|Year : 2021 | Volume
| Issue : 1 | Page : 64-68
Readmission rates of heart failure and their associated risk factors in a tertiary academic medical City in Riyadh, Saudi Arabia
Dalal A Aldihan1, Mohammad A Alghafees1, Rana O Alharbi1, Raghad S Allahidan1, Razan H AlOmar1, Areej F Alenazi1, Ihab F Suliman2
1 College of Medicine, King Saud bin Abdulaziz University for Health Sciences, Riyadh, Saudi Arabia
2 Department of Cardiac Sciences, National Guard Hospital, Riyadh, Saudi Arabia
|Date of Submission||01-Jun-2020|
|Date of Decision||19-Jul-2020|
|Date of Acceptance||29-Jul-2020|
|Date of Web Publication||09-Dec-2020|
Mohammad A Alghafees
Uzzam, AlManar, Riyadh 14222
Source of Support: None, Conflict of Interest: None
Background: Readmissions remain a persistent challenge in the care process of heart failure (HF). This study aimed to assess the 30 and 90-day readmission rates of HF and the associated risk factors. Materials and Methods: This retrospective cohort study targeted adult patients admitted for HF to King Abdulaziz Medical City between January 2016 and December 2018. The primary outcome variables were 30- and 90-day readmissions. Descriptive statistics were used for the continuous variables, which displayed the mean, standard deviation, and minimum and maximum values. The binary logistic regression technique was used to investigate risk factors for 30- and 90-day readmissions. Results: The 30- and 90-day readmission rates were 39.6% and 37.6%, respectively. Hypertension (P < 0.001), chronic kidney disease (P = 0.03), hypothyroidism (P = 0.04), and pulmonary diseases (P < 0.001) were all deemed as risk factors for readmission within 30 days. Body mass index (P = 0.03), dyslipidemia (P = 0.04), chronic kidney disease (P = 0.03), arrhythmias (P = 0.007), and pulmonary diseases (P < 0.001) were all deemed as significant predictors of readmission within 90 days. Conclusion: The 30- and 90-day readmission rates were 39.6% and 37.6%, respectively. Hypertension, chronic kidney disease, hypothyroidism, and pulmonary diseases were significant predictors for 30-day readmission. Body mass index, dyslipidemia, chronic kidney disease, arrhythmias, and pulmonary diseases were significant predictors for 90-day readmissions. These predictors must be taken into consideration to develop strategies to reduce readmission rates and mitigate a burden on health-care resources and patients' morbidity.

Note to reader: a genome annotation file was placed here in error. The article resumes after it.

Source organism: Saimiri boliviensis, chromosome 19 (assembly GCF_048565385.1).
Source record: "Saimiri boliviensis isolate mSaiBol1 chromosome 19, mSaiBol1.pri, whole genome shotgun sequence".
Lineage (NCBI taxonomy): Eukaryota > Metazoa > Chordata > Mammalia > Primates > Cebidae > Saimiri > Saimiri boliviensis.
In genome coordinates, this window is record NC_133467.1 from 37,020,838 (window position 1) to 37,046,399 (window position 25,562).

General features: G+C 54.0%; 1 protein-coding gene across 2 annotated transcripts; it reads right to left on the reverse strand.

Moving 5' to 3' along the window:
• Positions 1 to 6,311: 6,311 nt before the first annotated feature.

Keywords: Cardiology, epidemiology, heart failure, readmission rates, Saudi Arabia
|How to cite this article:|
Aldihan DA, Alghafees MA, Alharbi RO, Allahidan RS, AlOmar RH, Alenazi AF, Suliman IF. Readmission rates of heart failure and their associated risk factors in a tertiary academic medical City in Riyadh, Saudi Arabia. J Nat Sci Med 2021;4:64-8
|How to cite this URL:|
Aldihan DA, Alghafees MA, Alharbi RO, Allahidan RS, AlOmar RH, Alenazi AF, Suliman IF. Readmission rates of heart failure and their associated risk factors in a tertiary academic medical City in Riyadh, Saudi Arabia. J Nat Sci Med [serial online] 2021 [cited 2021 Jan 22];4:64-8. Available from: https://www.jnsmonline.org/text.asp?2021/4/1/64/306262
| Introduction|| |
Heart failure (HF) is a condition where the heart cannot pump enough blood to meet the body's demands. HF is one of the most common reasons for hospitalization. In the modern world, HF is considered an epidemic affecting 1%–2% of the adult population. Moreover, a study published in 2011 highlighting the epidemiology and risk profile of HF stated that the prevalence of HF patients in the US is 5.8 million and over 23 million worldwide and has high rates of hospitalizations, readmissions, and outpatient visits. The study also highlighted that HF is a substantial financial burden on the healthcare system, with annual costs reaching $39 billion in the United States alone.
Locally, there is a high prevalence rate of HF. According to a study stating the statistics of HF for each country, the estimated number of HF patients in Saudi Arabia is 455,222 with 37,935 new cases annually. Furthermore, a study done in five Saudi Arabian tertiary care hospitals between 2009 and 2010 that aimed to assess the clinical features, management, and outcomes of inpatients admitted with HF found that among 1090 patients, 66.2% of them had acute HF, and 33.8% had chronic HF. The mean age of patients in acute HF was 60.6 ± 15.3 years. 65.2% of these patients were men. 55.3% had de novo HF, 60.7% had diabetes, and 51.5% had coronary artery disease as the primary etiology.
HF can experience many readmission cases that could be accounted to a plethora of reasons. For example, a study conducted in Lebanon that recruited 187 patients through the review of medical records between January 1, 2010, and December 31, 2010, to assess the 30-, 60-, 90-day readmission rates stated that the percentages were 15%, 22.2%, and 27.8%, respectively. Of those readmissions, 73.61% were attributed to HF exacerbations. Having diabetes mellitus, coronary artery disease, length of stay at the index admission, and gamma-glutamyl transpeptidase levels were readmission predictors.